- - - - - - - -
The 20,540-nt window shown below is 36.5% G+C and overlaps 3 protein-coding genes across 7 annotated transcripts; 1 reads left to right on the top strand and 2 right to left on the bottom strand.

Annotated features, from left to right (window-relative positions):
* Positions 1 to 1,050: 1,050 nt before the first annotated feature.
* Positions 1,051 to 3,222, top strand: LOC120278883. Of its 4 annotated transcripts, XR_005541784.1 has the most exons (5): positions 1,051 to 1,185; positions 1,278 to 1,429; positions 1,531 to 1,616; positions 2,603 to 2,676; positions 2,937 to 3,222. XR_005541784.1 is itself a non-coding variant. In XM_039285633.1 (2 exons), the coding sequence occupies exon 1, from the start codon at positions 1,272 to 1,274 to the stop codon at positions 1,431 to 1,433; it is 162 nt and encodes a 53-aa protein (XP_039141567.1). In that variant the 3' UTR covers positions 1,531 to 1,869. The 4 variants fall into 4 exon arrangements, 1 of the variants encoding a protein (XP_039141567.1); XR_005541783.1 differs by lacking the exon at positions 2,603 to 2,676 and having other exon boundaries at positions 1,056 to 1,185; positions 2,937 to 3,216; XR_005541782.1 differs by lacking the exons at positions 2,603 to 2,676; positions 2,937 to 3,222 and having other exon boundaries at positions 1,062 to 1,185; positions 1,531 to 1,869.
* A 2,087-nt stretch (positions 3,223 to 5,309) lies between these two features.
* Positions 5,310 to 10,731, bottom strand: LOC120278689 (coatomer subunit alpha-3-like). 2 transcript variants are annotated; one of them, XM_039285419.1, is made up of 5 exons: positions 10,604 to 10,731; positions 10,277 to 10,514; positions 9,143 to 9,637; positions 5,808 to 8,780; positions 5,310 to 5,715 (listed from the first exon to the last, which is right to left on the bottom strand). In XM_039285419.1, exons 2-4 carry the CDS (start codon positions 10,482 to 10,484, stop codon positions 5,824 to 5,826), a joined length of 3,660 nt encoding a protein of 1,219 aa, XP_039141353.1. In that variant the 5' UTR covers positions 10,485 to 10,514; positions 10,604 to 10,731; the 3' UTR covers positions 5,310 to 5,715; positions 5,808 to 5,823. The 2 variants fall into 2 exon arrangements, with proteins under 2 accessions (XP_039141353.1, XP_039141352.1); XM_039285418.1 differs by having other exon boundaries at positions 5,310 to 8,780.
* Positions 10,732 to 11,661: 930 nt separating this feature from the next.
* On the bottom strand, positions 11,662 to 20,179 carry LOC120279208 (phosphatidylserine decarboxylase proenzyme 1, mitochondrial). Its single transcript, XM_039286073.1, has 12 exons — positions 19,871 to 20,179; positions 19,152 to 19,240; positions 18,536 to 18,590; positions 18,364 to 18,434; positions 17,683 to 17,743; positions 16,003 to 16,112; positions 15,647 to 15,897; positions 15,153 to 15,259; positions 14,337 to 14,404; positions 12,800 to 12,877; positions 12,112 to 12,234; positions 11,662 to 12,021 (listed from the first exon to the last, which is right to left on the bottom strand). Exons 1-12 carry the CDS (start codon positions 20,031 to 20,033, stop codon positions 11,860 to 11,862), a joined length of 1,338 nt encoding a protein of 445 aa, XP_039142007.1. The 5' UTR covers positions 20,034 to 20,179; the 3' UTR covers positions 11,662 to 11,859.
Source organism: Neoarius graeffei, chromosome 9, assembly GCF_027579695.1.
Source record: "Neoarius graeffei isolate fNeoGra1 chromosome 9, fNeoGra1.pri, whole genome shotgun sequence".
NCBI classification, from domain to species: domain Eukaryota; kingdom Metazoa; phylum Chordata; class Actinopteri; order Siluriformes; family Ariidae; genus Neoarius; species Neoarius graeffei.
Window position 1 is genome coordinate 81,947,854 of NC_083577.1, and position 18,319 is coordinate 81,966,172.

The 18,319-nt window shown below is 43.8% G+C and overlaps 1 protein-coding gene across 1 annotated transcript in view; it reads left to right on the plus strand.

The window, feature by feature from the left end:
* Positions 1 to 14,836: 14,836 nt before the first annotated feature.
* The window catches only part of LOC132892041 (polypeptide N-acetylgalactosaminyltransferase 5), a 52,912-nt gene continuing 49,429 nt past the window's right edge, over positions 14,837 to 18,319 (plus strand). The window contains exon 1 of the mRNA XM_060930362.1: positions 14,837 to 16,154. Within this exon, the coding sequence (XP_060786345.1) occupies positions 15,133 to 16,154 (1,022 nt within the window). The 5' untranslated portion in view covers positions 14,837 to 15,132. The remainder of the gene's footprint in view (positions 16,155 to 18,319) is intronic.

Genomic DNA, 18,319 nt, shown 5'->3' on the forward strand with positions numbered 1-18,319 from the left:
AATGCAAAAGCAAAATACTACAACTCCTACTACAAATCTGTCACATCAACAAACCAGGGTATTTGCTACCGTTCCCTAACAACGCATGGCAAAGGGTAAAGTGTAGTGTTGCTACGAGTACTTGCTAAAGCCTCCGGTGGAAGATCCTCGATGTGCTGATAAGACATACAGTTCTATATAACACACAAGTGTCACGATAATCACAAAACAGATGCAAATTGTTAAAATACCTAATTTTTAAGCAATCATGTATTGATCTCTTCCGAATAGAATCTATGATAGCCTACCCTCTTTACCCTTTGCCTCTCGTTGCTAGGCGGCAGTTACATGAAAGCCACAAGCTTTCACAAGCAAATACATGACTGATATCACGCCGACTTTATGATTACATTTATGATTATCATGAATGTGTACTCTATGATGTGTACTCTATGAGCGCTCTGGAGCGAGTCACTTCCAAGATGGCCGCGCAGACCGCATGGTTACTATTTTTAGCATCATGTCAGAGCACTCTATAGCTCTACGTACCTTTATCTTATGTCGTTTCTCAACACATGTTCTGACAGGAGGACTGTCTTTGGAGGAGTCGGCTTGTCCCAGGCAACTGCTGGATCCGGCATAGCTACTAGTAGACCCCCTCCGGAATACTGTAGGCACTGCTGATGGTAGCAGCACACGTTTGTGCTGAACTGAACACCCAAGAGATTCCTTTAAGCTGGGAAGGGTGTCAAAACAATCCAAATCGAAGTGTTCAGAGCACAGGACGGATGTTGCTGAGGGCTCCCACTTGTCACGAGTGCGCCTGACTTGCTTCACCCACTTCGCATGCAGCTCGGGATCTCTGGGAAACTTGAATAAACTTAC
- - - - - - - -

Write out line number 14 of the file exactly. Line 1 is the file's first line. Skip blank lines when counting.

The window, feature by feature from the left end: